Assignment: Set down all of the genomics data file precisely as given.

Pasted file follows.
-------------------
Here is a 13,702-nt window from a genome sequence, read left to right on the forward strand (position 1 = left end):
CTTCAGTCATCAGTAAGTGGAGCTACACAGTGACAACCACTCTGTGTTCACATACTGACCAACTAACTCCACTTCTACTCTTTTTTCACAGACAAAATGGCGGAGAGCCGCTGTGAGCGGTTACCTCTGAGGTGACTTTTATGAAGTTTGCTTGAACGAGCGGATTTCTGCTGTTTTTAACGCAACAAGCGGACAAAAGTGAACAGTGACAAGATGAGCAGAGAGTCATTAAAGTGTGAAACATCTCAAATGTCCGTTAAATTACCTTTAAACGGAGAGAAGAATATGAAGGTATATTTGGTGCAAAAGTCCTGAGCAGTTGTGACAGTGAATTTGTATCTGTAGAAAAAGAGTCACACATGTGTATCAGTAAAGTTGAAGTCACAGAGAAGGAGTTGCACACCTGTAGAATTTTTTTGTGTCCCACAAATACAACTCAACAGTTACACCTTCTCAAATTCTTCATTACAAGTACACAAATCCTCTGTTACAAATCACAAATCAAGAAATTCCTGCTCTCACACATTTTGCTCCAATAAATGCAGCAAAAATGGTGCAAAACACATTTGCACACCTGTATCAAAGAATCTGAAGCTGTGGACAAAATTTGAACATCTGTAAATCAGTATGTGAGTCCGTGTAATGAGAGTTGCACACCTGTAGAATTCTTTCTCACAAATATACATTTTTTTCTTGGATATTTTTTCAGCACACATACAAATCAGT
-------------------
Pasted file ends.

Here is a 13,702-nt window from a genome sequence, read left to right on the forward strand (position 1 = left end):
CTTCAGTCATCAGTAAGTGGAGCTACACAGTGACAACCACTCTGTGTTCACATACTGACCAACTAACTCCACTTCTACTCTTTTTTCACAGACAAAATGGCGGAGAGCCGCTGTGAGCGGTTACCTCTGAGGTGACTTTTATGAAGTTTGCTTGAACGAGCGGATTTCTGCTGTTTTTAACGCAACAAGCGGACAAAAGTGAACAGTGACAAGATGAGCAGAGAGTCATTAAAGTGTGAAACATCTCAAATGTCCGTTAAATTACCTTTAAACGGAGAGAAGAATATGAAGGTATATTTGGTGCAAAAGTCCTGAGCAGTTGTGACAGTGAATTTGTATCTGTAGAAAAAGAGTCACACATGTGTATCAGTAAAGTTGAAGTCACAGAGAAGGAGTTGCACACCTGTAGAATTTTTTTGTGTCCCACAAATACAACTCAACAGTTACACCTTCTCAAATTCTTCATTACAAGTACACAAATCCTCTGTTACAAATCACAAATCAAGAAATTCCTGCTCTCACACATTTTGCTCCAATAAATGCAGCAAAAATGGTGCAAAACACATTTGCACACCTGTATCAAAGAATCTGAAGCTGTGGACAAAATTTGAACATCTGTAAATCAGTATGTGAGTCCGTGTAATGAGAGTTGCACACCTGTAGAATTCTTTCTCACAAATATACATTTTTTTCTTGGATATTTTTTCAGCACACATACAAATCAGT